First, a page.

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New Views of Lunar Pits

Published by Matt on Wed Sep 15, 2010 6:22 pm via: Lroc
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When the Sun is well overhead, the floor of the Mare Tranquillitatis pit is illuminated. With an incidence angle  of 26.5° and a shadow of 55 meters, scientists can estimate the depth to be a bit over 100 meters.

Spectacular high Sun view of the Mare Tranquillitatis pit crater revealing boulders on an otherwise smooth floor. Image is 400 meters wide, north is up. Credit: NASA/GSFC/Arizona State University

Spectacular high Sun view of the Mare Tranquillitatis pit crater revealing boulders on an otherwise smooth floor. Image is 400 meters wide, north is up. Credit: NASA/GSFC/Arizona State University

That estimate is from the edge of the shadow, which begins a slightly downslope from the gradual margin of the pits. When measured from the level of the surrounding mare plain, the depth of the pit is even greater. Compare this depth to the width, which ranges from 100 to 115 meters across the sharp precipice.

Two views of Mare Ingenii pit. Credit: NASA/GSFC/Arizona State University

Two views of Mare Ingenii pit. Credit: NASA/GSFC/Arizona State University

A pair of Mare Ingenii pit images (each panel is 150 meters wide) reveals different portions of the floor as the Sun crosses from West to East (Left M123485893RE, Right M128202846LE). Shadow measurements indicate that the Ingenii pit is about 70 meters deep and its width is about 120 meters. The Sun angle, direction, and elevation perfectly illuminate the layered nature of the mare basalts. Each shelf corresponds to a local lava flow event. By climbing down this “staircase” a geologist astronaut can sample increasingly further back in time.

Variations in lighting reveal the structure of the fascinating lunar pit craters. The center panel, with the Sun high above, gives scientists a great view of the Maurius Hills pit floor. Each panel is 300 meters wide. Credit: NASA/GSFC/Arizona State University

Variations in lighting reveal the structure of the fascinating lunar pit craters. The center panel, with the Sun high above, gives scientists a great view of the Maurius Hills pit floor. Each panel is 300 meters wide. Credit: NASA/GSFC/Arizona State University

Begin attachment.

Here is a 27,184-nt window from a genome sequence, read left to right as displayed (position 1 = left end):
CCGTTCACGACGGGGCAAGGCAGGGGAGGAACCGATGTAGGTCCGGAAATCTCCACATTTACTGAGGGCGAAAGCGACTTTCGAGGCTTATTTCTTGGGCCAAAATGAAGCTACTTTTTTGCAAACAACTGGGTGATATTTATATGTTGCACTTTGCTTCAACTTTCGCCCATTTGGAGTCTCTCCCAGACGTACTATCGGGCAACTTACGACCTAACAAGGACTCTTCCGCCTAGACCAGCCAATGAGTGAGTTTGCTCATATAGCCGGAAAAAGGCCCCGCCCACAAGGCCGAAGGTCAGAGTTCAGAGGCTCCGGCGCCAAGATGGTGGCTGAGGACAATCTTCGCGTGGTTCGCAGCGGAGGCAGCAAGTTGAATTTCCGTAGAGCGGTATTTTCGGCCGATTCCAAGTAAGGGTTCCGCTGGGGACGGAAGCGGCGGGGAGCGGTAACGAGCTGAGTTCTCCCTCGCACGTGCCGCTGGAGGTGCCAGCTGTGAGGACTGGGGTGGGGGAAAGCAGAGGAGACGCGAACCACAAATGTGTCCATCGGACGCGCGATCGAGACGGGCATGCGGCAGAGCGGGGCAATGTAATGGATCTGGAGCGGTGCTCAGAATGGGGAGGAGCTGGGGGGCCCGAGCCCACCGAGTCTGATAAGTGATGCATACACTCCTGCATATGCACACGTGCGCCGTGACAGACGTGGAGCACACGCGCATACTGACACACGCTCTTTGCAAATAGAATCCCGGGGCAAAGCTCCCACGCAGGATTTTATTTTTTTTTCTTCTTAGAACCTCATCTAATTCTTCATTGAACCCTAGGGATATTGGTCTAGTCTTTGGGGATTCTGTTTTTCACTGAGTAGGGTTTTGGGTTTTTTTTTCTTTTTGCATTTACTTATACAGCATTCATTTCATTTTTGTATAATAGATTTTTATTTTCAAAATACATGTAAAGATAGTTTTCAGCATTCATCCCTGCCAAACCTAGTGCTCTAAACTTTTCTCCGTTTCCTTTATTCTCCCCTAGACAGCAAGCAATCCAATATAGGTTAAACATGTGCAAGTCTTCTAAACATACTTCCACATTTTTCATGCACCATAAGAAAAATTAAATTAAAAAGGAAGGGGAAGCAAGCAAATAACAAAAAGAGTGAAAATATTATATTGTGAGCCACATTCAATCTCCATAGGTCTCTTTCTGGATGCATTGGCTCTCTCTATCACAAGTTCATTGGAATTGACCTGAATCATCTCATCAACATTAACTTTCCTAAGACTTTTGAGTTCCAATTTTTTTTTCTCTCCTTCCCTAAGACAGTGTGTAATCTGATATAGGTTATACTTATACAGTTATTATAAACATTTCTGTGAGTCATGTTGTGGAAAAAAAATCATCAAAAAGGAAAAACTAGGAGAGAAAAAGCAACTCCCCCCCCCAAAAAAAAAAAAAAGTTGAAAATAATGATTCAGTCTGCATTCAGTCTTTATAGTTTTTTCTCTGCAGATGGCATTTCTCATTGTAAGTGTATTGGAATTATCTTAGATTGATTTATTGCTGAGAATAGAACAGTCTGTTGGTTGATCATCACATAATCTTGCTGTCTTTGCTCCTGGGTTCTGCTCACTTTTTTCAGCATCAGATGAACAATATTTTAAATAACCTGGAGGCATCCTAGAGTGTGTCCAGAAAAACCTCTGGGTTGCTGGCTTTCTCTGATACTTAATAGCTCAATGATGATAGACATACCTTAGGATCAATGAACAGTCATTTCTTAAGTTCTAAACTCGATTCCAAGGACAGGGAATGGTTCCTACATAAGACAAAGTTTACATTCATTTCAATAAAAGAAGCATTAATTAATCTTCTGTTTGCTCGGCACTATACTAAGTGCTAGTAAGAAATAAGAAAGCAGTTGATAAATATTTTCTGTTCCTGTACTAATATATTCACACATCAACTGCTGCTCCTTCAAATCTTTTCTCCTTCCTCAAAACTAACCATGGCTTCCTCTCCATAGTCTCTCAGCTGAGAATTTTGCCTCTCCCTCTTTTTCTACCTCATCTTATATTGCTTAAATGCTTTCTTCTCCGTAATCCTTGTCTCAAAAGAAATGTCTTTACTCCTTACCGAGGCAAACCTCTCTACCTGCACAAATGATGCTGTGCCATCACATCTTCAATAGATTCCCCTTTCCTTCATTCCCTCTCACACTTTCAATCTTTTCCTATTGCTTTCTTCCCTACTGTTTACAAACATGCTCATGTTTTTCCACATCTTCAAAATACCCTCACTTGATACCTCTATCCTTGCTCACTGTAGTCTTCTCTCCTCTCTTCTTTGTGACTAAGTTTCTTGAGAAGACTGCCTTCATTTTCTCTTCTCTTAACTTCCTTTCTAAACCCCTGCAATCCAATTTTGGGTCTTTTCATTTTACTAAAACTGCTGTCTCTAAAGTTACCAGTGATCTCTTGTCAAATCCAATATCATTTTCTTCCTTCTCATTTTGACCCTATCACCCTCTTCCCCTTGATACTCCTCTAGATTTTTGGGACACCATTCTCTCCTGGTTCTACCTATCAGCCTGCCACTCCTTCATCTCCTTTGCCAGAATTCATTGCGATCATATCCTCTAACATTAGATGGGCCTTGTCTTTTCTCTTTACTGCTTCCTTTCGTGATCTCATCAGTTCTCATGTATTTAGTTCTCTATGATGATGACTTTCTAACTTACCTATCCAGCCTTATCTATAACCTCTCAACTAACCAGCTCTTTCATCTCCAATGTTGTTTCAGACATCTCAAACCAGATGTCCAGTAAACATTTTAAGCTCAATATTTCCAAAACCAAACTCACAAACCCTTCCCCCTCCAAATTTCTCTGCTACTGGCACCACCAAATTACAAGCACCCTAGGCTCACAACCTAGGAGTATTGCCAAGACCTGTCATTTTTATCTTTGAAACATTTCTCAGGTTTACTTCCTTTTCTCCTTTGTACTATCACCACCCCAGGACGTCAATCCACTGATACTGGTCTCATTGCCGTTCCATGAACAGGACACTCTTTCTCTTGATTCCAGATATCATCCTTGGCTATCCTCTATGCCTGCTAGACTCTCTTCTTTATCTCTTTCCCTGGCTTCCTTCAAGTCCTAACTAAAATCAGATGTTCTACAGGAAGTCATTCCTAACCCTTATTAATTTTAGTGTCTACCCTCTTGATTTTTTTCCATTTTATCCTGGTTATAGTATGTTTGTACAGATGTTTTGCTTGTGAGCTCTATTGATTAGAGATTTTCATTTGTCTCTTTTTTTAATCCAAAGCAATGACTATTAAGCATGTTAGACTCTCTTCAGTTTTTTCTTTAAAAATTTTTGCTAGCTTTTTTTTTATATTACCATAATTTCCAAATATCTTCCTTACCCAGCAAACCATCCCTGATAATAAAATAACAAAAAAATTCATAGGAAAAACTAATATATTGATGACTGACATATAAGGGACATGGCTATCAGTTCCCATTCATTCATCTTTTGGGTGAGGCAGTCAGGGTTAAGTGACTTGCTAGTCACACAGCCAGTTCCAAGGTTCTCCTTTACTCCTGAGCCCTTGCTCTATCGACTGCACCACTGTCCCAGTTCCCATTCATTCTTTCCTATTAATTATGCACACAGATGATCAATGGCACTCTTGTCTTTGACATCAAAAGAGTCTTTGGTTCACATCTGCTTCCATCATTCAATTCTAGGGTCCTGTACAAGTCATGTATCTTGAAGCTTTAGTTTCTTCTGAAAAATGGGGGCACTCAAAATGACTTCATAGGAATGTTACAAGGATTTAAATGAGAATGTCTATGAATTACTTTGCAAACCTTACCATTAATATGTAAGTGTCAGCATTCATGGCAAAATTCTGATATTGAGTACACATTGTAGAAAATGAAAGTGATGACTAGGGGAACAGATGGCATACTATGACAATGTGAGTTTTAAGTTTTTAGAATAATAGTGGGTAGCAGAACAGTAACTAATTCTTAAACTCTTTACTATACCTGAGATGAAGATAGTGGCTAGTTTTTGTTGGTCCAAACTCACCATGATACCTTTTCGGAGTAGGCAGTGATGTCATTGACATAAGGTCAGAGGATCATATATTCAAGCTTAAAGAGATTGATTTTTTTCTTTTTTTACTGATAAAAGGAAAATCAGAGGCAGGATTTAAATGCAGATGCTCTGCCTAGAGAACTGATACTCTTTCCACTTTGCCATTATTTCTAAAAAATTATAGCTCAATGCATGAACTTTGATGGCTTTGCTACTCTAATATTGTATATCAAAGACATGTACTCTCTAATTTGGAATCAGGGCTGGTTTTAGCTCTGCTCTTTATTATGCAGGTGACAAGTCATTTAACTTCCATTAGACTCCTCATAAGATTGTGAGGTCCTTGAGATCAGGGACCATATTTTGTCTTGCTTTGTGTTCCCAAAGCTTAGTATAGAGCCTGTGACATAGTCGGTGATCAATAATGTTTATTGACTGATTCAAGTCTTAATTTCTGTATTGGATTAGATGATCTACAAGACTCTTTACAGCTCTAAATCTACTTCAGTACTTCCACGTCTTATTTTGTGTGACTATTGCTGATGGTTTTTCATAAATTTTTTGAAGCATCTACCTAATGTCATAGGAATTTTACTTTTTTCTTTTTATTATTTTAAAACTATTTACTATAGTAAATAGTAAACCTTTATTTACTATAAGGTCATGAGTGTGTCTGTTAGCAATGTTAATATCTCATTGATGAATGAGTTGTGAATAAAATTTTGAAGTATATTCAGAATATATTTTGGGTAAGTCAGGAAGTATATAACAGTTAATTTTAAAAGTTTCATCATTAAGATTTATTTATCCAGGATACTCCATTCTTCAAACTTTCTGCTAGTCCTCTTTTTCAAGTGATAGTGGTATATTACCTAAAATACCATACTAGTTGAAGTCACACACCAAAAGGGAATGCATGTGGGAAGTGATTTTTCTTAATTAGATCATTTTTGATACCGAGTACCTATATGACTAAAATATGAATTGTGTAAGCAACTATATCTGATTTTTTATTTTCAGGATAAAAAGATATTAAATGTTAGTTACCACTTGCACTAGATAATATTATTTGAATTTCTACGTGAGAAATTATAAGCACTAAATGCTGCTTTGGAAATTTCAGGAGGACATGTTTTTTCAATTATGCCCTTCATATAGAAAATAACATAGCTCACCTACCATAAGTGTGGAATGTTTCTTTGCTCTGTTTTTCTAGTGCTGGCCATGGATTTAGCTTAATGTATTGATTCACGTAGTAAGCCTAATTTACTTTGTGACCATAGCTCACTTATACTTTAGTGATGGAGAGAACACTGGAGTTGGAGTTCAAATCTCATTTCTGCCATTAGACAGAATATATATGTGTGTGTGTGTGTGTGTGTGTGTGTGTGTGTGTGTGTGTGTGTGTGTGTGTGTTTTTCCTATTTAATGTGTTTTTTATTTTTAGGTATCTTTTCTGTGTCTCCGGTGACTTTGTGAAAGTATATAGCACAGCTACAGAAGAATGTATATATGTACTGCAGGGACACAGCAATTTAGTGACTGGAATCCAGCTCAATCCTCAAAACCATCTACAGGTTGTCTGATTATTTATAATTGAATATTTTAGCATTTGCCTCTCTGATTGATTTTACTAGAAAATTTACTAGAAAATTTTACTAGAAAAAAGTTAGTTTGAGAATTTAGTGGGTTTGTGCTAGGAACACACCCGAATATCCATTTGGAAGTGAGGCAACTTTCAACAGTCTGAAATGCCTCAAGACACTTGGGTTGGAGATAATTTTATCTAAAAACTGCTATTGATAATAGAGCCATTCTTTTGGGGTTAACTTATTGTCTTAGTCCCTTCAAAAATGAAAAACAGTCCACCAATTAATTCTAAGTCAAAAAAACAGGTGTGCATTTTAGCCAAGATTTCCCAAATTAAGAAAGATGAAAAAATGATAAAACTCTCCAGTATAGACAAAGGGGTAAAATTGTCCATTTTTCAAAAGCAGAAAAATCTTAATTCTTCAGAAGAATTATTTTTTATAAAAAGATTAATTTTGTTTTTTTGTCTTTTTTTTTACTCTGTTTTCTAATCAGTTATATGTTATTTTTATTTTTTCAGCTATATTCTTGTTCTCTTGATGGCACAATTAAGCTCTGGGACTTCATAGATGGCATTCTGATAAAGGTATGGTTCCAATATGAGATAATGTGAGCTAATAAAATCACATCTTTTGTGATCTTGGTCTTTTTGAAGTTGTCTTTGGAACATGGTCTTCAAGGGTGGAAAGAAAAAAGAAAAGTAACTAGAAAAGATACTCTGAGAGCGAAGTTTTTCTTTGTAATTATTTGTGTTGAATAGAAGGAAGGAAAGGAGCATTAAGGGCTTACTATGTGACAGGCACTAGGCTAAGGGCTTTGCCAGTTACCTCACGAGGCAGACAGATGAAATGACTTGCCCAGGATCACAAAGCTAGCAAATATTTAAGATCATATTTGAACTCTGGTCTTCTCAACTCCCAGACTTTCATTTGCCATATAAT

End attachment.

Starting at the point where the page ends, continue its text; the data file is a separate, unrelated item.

LROC has now imaged the Marius Hills pit  three times, each time with very different lighting. The center view has an incidence angle of 25° that illuminates about three-quarters of the floor. The Marius pit is about 34 meters deep and 65 by 90 meters wide. Read more about the Ingenii, Tranquillitatis, and Marius  pits. Do any of these pits provide access to still-open/uncollapsed lava tubes? What could be learned by visiting and exploring one or all of these fascinating features? Imagine entering a preserved lava tube, unchanged for more than 3 billion years; such an opportunity is a geologist’s paradise – a chance to travel back in time to see what brand-new lava flows look like! What types of rare minerals might exist on these hidden surfaces (if they exist)? Do you think we should send a robot into one of the pits? How about astronauts; is it worth sending humans in to explore?  How would you like to explore this amazing feature?

2 Comments
First, they should get some low incidence angle photos of these pits, see if we can see along the tube at all or determine whether there is any overhang inside.

If it does look like it is a running lava tube, there should be a robotic lander that can anchor into the surface, with a little camera on a tether. Drop the camera over the edge... take some nice high res panoramic shots. Maybe include a high power flash and map all the visible crevices.

That would be so awesome if there was a whole network of caves on the moon... There might even be ice in there, right?
The problem would be having the light be just right for the shot, otherwise all you will get is a picture of a dark pit.

Ice is unlikely in those tubes/caves. They most likely formed, drained, and solidified from magma early. While still out gassing, they would have been to hot for water vapor to freeze. But anything is possible.
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